20. Monin, A. S., & Yaglom, A. M. (1975). Statistical fluid mechanics (Vol. 2). MIT Press, USAGoogle Scholar
  21. Pope, S. B. (2000). Turbulent Flows. Cambridge, UK: Cambridge University Press.Google Scholar
  22. Robinson, S. K. (1991). Coherent motions in the turbulent boundary layer. Annual Review of Fluid Mechanics, 23(1), 601–639.CrossRefGoogle Scholar
  23. Saddoughi, S. G., & Veeravalli, S. V. (1994). Local isotropy in turbulent boundary layers at high Reynolds number. Journal of Fluid Mechanics, 268, 333–372.CrossRefGoogle Scholar
  24. Schlichting, H. (1968). Boundary-layer theory. New York, USA: McGraw-Hill.Google Scholar
  25. Sengupta, T. K. (2012). Instabilities of flows and transition to turbulence. Florida, USA: CRC Press.Google Scholar
  26. Sengupta, T. K. (2013). High accuracy computing methods: Fluid flows and wave phenomena. New York, USA: Cambridge University Press.CrossRefGoogle Scholar
  27. Sengupta, T. K., & Bhaumik, S. (2011). Onset of turbulence from the receptivity stage of fluid flows. Physical Review Letters, 107(15), 154501.CrossRefGoogle Scholar
  28. Sengupta, T. K., Bhaumik, S., & Bhumkar, Y. G. (2011). Direct numerical simulation of two-dimensional wall-bounded turbulent flows from receptivity stage. Physical Review Letters, 107(15), 154501.CrossRefGoogle Scholar
  29. Sengupta, T. K., Bhaumik, S., Singh, V., & Shukl, S. (2009). Nonlinear and nonparallel receptivity of zero-pressure gradient boundary layer. International Journal of Emerging Multidisciplinary Fluid Sciences, 1(1), 19–35.CrossRefGoogle Scholar
  30. Sengupta, T. K., Chattopadhyay, M., Wang, Z. Y., & Yeo, K. S. (2002). By-pass mechanism of transition to turbulence. Journal of Fluids and Structures, 16(1), 15–29.CrossRefGoogle Scholar
  31. Sengupta, T. K., De, S., & Sarkar, S. (2003). Vortex-induced instability of an incompressible wall-bounded shear layer. Journal of Fluid Mechanics, 493, 277–286.MathSciNetCrossRefGoogle Scholar
  32. Sengupta, T. K., Dipankar, A., & Rao, A. K. (2007). Computation of the energy spectrum in homogeneous two-dimensional turbulence. Journal of Computational Physics, 220(2), 654–677.CrossRefGoogle Scholar
  33. Sengupta, T. K., Sharma, N., & Sengupta, A. (2018a). Non-linear instability analysis of the two-dimensional Navier-Stokes equation: The Taylor–Green vortex problem. Physics of Fluids, 30(5), 054105.Google Scholar
  34. Sengupta, A., Suman, V. K., Sengupta, T. K., & Bhaumik, S. (2018b). An enstrophy-based linear and nonlinear receptivity theory. Physics of Fluids, 30(5), 054105.Google Scholar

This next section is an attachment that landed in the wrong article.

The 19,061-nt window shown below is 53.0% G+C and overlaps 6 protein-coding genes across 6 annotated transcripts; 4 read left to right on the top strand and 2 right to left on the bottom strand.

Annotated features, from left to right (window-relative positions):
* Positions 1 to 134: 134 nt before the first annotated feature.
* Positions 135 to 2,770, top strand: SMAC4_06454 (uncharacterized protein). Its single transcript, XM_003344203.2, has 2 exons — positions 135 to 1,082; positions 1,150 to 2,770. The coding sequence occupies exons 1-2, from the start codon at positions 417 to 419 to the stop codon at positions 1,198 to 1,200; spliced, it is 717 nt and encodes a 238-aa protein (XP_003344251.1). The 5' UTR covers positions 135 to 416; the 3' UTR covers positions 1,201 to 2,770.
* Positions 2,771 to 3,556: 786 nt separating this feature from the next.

35. Sengupta, T. K., Rajpoot, M. K., & Bhumkar, Y. G. (2011). Space-time discretizing optimal DRP schemes for flow and wave propagation problems. Computers and Fluids, 47(1), 144–154.MathSciNetCrossRefGoogle Scholar
  36. Sengupta, T. K., Rao, A. K., & Venkatasubbaiah, K. (2006). Spatiotemporal growing wave fronts in spatially stable boundary layers. Physical Review Letters, 96(22), 224504.CrossRefGoogle Scholar
  37. Sharma, P., Sengupta, T. K., & Bhaumik, S. (2018). Three-dimensional transition of zero pressure gradient boundary layer by impulsively and nonimpulsively started harmonic wall excitation. Physical Review E, 98, 053106.CrossRefGoogle Scholar
  38. Smith, C. R., Walker, J. D. A., Haidari, A. H., & Sobrun, U. (1991). On the dynamics of near-wall turbulence. Philosophical Transactions of the Royal Society A, 336(1641), 131–175.zbMATHGoogle Scholar
  39. Suman, V. K., Siva Viknesh, S., Tekriwal, M. K., Bhaumik, S., & Sengupta, T. K. (2019). Grid sensitivity and role of error in computing a lid-driven cavity problem. Physical Review E, 99, 013305.Google Scholar
  40. Tennekes, H., & Lumley, J. L. (1972). A first course in turbulence. Cambridge: MIT Press.zbMATHGoogle Scholar
  41. Zhou, J., Adrian, R. J., Balachandar, S., & Kendall, T. M. (1999). Mechanisms for generating coherent packets of hairpin vortices in channel flow. Journal of Fluid Mechanics, 387, 353–396.MathSciNetCrossRefGoogle Scholar

Copyright information

© CISM International Centre for Mechanical Sciences 2019

Authors and Affiliations

  1. 1.Department of Aerospace Engineering, High Performance Computing LaboratoryI. I. T. KanpurKanpurIndia

Personalised recommendations